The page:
Ukraine // The current practice of probation supervision

Themes: ,


By Lino Brosius

  • How do you design a supervision action plan together with a probation client?
  • How do you combine control and guidance to keep offenders on the right track?

Last week CILC and CJS carried out an assessment to determine the nature of supervision work in Ukraine. Dutch probation experts Leo Tigges and Marco de Kok visited the Holosiivskyi and Desnianskyi Probation Units in Kiev to interview probation officers about how they structure and organise their work with offenders.

The verdict is the starting point for all probation work, and sentences with probation elements usually include the following conditions:

  • To periodically appear at the Probation Unit for registration (duty to report)
  • To notify the Probation Unit of changes in residence
  • To not leave the territory of Ukraine without coordinating this with the Probation Unit

Probation officers in Ukraine have a confident command of structuring and controlling tasks, and they possess the right skills for implementing these sentences from the courts.

At the moment, ‘probation verdicts’ do not list the requirement that offenders have to work constructively with the probation service to solve their problems – an essential step to prevent reoffending. This means that support on reintegration, everything beyond the mandatory registration, is on a voluntary basis. Probation officers in Ukraine take the time to conduct an assessment at the intake, and they draft an individual action plan with each offender that is assigned to them (in collaboration with the offender). They then use the mandatory registration moments, ranging from once a month to once a week, to talk to the clients and to offer additional support. This assistance centres on urgent and practical matters, such as support in obtaining identity documentation, improving housing conditions, and looking for paid work. More profound assistance on behavioural change is not always part of the guidance offered to offenders.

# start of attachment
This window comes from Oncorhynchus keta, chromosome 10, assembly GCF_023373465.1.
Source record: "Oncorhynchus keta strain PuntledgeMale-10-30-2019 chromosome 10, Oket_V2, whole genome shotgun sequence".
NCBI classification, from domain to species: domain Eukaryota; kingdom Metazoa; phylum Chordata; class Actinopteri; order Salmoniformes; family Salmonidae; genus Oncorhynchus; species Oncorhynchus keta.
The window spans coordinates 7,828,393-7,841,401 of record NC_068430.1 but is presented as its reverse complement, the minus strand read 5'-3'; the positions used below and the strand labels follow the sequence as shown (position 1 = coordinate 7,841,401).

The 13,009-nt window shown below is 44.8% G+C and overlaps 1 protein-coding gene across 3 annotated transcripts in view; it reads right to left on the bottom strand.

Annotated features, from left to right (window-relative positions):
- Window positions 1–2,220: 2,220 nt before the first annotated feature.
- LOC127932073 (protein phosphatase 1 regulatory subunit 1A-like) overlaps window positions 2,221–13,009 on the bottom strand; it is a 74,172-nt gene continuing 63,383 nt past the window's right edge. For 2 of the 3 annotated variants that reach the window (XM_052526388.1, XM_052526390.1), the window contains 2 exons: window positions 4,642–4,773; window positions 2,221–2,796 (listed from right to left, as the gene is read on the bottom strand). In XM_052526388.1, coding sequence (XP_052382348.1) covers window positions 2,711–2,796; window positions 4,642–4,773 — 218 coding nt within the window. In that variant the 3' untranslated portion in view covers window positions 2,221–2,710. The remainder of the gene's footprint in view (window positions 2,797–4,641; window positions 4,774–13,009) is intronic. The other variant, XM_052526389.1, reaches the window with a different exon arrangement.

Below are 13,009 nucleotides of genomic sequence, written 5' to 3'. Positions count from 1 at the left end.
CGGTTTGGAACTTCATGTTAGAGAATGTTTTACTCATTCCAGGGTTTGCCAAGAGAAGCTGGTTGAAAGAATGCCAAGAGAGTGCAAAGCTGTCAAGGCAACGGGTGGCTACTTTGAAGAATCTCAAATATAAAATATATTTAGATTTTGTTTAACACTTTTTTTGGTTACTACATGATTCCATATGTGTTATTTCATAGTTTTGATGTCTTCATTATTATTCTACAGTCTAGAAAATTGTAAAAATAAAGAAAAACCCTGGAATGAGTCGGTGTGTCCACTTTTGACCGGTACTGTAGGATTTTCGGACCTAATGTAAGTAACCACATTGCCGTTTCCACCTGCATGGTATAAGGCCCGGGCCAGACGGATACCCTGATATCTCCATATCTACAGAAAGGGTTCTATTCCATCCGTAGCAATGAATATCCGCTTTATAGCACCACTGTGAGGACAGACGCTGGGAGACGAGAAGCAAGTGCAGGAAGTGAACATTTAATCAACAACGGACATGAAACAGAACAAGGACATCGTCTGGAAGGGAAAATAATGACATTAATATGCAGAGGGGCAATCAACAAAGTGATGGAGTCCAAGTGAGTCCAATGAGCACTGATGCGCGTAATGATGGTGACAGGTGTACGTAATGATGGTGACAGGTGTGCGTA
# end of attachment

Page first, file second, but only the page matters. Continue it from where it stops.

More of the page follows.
In the coming period the project will offer specific skills training on motivational interview techniques to enable probation officers to provide the right suport on behavioural change and change of attitudes.

The Matra project Probation and alternative sanctions in Ukraine is funded by the Netherlands Ministry of Foreign Affairs. It aims at making probation in Ukraine operational by:

  • Strengthening the capacity of the probation service to deliver a quality probation output
  • Promoting the use of alternatives for incarceration
  • Increased support for probation and alternative sanctions among citizens

All pictures courtesy of Leo Tigges.

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